R.I.P., Kevin Foster
Former Cub pitcher Kevin Foster died over the weekend after losing a six-month battle with cancer. He was 39.
With a career ERA in the upper 4's and a middling won-loss record, Foster hardly stands out from the many forgettable Cub pitchers who populated the roster between 1994 and '98. ('"Jim Bullinger,'" anyone? Do I hear a "Willie Banks" or a "Rodney Myers"?)
Foster was different in at least one respect from the others, however. He was a local kid, who attended Evanston High School and grew up a Cubs fan.
Here's a clip from the game story written by Joey Reaves in the Tribune following Foster's Wrigley Field debut in June of '94. It describes an all-too familiar scenario—there's a storybook game in progress, and then the Cubs do what the Cubs do.
Rarely was a loss more fitting, more an absolutely perfect embodiment of a team, its fans and their frustrated history than Friday afternoon when hometown rookie Kevin Foster made his debut with the Chicago Cubs.
Foster, a baby-faced beanpole of a pitcher, held the Montreal Expos-the team with the second-best record in the National League-to three hits in seven innings and left with a 1-0 lead and the wind blowing in protectively off Lake Michigan at 12 m.p.h.
Neither the wind, though, nor the Cubs' bullpen were anywhere close to strong enough to hold back the inevitable. The Cubs turned another storybook ending into a fractured fairy tale.
Actually, it was Randy Milligan who did it. He crushed a two-run homer into and through the breeze with two outs in the eighth inning to put things back into perspective.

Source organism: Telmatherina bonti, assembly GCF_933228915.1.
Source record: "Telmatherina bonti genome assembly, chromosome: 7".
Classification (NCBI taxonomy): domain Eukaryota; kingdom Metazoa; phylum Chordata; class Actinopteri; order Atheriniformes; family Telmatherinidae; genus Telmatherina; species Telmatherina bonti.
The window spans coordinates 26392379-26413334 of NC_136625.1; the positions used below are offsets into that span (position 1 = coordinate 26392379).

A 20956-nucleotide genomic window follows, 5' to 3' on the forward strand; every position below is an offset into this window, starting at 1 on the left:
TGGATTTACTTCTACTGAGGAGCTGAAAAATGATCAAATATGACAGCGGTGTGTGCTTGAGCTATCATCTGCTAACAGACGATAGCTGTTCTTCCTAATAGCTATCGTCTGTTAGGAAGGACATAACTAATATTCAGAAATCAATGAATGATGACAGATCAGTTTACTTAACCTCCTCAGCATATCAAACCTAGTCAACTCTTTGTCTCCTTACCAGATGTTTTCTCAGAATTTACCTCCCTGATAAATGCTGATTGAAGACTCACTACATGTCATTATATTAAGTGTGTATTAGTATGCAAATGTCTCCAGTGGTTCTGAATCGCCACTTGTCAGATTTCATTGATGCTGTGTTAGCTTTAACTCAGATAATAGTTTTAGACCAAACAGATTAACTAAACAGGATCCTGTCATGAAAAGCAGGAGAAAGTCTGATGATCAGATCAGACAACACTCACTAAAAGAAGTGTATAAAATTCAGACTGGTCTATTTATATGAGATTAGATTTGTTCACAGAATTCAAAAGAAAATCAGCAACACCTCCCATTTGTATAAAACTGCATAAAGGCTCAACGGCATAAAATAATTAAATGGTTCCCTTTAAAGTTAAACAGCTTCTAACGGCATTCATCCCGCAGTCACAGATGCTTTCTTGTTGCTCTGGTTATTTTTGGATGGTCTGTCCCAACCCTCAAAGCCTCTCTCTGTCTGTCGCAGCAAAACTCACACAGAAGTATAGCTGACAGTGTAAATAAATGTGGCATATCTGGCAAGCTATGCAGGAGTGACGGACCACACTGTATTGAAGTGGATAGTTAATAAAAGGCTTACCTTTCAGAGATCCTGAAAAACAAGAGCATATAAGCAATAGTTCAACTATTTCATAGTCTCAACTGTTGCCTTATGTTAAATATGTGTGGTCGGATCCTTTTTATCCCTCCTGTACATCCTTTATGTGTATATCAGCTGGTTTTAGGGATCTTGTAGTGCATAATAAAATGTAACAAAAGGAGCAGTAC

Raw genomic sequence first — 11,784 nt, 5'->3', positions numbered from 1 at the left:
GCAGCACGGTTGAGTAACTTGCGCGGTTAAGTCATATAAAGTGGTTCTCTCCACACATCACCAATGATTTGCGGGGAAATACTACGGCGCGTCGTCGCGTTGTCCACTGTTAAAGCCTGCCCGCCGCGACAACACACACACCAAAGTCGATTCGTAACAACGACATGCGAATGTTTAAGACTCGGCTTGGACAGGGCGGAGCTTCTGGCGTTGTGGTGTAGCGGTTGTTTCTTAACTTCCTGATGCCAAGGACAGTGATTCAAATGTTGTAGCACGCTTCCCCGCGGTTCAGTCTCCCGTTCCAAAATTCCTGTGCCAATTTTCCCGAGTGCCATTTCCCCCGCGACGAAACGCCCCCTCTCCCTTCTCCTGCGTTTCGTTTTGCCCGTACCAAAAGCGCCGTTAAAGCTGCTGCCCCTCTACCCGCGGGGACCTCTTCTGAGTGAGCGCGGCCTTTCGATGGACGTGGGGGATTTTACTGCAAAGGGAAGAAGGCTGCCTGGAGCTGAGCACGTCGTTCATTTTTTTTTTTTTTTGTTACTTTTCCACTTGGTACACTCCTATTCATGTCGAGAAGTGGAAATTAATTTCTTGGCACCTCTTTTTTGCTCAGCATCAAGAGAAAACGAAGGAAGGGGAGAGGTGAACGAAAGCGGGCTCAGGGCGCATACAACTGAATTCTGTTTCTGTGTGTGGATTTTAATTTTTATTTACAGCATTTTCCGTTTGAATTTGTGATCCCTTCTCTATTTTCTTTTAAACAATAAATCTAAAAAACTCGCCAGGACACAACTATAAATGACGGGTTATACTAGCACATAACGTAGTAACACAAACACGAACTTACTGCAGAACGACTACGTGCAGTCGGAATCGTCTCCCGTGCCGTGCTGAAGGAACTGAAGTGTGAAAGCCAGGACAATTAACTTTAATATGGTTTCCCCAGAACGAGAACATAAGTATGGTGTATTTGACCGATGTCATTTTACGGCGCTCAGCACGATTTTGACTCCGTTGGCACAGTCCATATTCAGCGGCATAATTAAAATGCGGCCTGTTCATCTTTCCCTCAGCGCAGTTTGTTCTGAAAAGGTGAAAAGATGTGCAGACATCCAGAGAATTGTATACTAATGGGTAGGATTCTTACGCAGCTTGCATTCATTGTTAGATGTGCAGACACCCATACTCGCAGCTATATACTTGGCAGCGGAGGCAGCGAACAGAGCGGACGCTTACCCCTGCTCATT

Chuck Crim (2-1) served up the home run and got the loss. But if it hadn't been him, it would have been someone else. Crim just happened to be on duty.
"It was a lifelong dream just to be out there," said Foster, a 1987 graduate of Evanston Township High School. "I tried to block everything out and do my job.
"I'm not going to celebrate, but it wasn't a heartbreak. Things like that happen, and you've just got to come back out there tomorrow and do your job again."
Ah, spoken like a true Cubbie...Foster was born a Cub fan. And born the perfect year: 1969...
What Foster wasn't when he was born, or even when he became a professional baseball player, was a pitcher. He started his pro career as a third baseman in, of all places, the Montreal Expos organization.
Felipe Alou, now manager of the Expos, was managing at West Palm Beach in the Florida State League in 1990 when Foster was hitting .167 and facing the real possibility of looking for a new line of work.
Alou suggested Foster try pitching, and...four years later...Alou was watching in awe as Foster mowed down his hitters.
(Foster) sailed harmlessly through the seventh inning when manager Tom Trebelhorn lifted him for a pinch-hitter...
That part of the strategy worked perfectly. It was the rest that failed when Trebelhorn went through three pitchers in a failed attempt to get through the eighth...
It was all too perfect.
"I don't know," said Foster. "I've seen the Cubs lose a lot of games. But I've seen them win a lot, too."
As a Cub, Foster went 32-28, and his best day in blue pinstripes was probably this one, when he and Randy Myers combined to shut out the Mets, and for a day, Foster was even better than Bret Saberhagen.